Dog walking harness for Dalmatian dogs
- very recognizable breed
- spotted coat
- short and smooth fur
- medium size dog
Dalmatian dog names
- Roly Poly
Overview - Dalmatian
The Dalmatian is a very versatile dog. It has a good-natured and friendly mind and is curious and attentive. It is incredible expressive with a clear and very eloquent body language which combined with a delicate disposition makes communication an easy art.
The dalmatian is intelligent and lively. Because of that it thrives best in an active environment with walks or runs where it can use it's body and run free.
The Dalmatian is build to run far and has great stamina, if it is possible to tire it at all. At the same time it is very easy-going. In it's home it is calm and amiable and seeks out warm resting spots, like a bed, a sofa, in front of the fire place or on a floor with heating. Most importantly it positions itself where it can keep an eye on whatever goes on around it. The dalmatian becomes very attached to it's family and it absolutely loves attention. Actually the Dalmatian would rather he could be the center of any given situation, and even though it in natural way is ever vigilant it is incredible complaisant and endearing in it's approach to even total strangers.
History of Dalmatian
It is thought that the Dalmatian derives from Croatia, most specifically from the area called Dalmatia where the breed can be traced all the way back to the 15th century. Here it functioned as guard dog and traveling companion to the croatian nomads and as war dogs protecting the boundaries of Dalmatia.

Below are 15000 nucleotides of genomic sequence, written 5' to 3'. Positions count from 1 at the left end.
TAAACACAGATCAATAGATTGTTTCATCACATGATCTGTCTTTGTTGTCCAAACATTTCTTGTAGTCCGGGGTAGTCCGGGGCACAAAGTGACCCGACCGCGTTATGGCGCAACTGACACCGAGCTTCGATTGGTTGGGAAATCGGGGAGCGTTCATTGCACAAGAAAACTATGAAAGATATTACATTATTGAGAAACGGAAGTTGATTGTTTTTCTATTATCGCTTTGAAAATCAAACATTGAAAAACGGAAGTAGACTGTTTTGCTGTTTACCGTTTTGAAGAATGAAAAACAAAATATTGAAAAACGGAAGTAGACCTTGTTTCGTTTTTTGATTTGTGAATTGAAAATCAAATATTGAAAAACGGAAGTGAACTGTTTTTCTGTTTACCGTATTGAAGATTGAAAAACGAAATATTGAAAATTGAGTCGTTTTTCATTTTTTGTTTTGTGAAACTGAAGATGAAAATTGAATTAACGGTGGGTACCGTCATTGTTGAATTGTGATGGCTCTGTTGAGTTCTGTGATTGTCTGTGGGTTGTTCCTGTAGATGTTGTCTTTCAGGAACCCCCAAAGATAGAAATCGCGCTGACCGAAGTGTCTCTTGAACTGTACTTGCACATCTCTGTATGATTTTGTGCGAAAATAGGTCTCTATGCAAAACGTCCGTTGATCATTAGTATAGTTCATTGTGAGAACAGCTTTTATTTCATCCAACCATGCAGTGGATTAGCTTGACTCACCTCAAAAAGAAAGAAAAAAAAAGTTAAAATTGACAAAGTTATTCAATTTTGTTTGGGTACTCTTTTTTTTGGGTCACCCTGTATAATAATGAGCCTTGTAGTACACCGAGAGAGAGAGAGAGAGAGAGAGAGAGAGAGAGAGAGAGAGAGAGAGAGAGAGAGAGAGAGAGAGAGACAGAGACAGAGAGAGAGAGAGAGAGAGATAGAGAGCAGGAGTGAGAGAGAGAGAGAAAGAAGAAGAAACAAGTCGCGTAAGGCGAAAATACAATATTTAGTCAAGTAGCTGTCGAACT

In church records the Dalmatian can be traced up trough the middle ages, where they appear in circuses, very popular because of their dramatic colours. Getting closer to the 20th century the breed spreads across the European continent and is used for a variety of purposes. Because of their physic and ability to endure long running distances the Dalmatians were often used as carriage dogs. They associated easily with the horses and could protect the coaches, coachmen and passengers from bandits. Dalmatians were also used by the American firemen as they could both run in front of the carriage clearing the way through the crowd in the case of emergency responses and protect the very wanted police horses and later carriages on the fire station.
When the Dalmatian comes to England in 1862 it makes big impression with it's characteristic appearance. The breed is officially defined and developed more intensively with the foundation of the first Dalmatian Club in 1890.
After Dodie Smith's publication of "101 Dalmatians" in 1956 and the later film version by Walt Disney the breed's popularity increases rapidly. This however causes many inexperienced enthusiasts to launches themselves into breeding the special dog, and their lack of knowledge on the breed results in a lot of not-social dogs which gives the Dalmatian a mixed reputation in the en of the nineties.
The Danish Dalmatian Club is founded in 1980 subsequent to the Danish Kennel Club with the purpose to gather the interest around the Dalmatian as a companion dog. Today the Dalmatian is a relatively rare breed. 50-80 puppies are born in the time of a year, a number limited to fit the demand.
For more information please visit http://www.curias.dk/about-the-dalmatian.html
Related dog breeds: German Shepherd, Siberian Husky, Golden Retriever, Afghan Hound, Irish Setter, Dalmatian, Greyhound, Australian Shepherd, Shetland Sheepdog, Vizsla, Basset Hound, Belgian Malinoi, Basenji, Pointer, German Pinscher (male), Saluki, Komondor.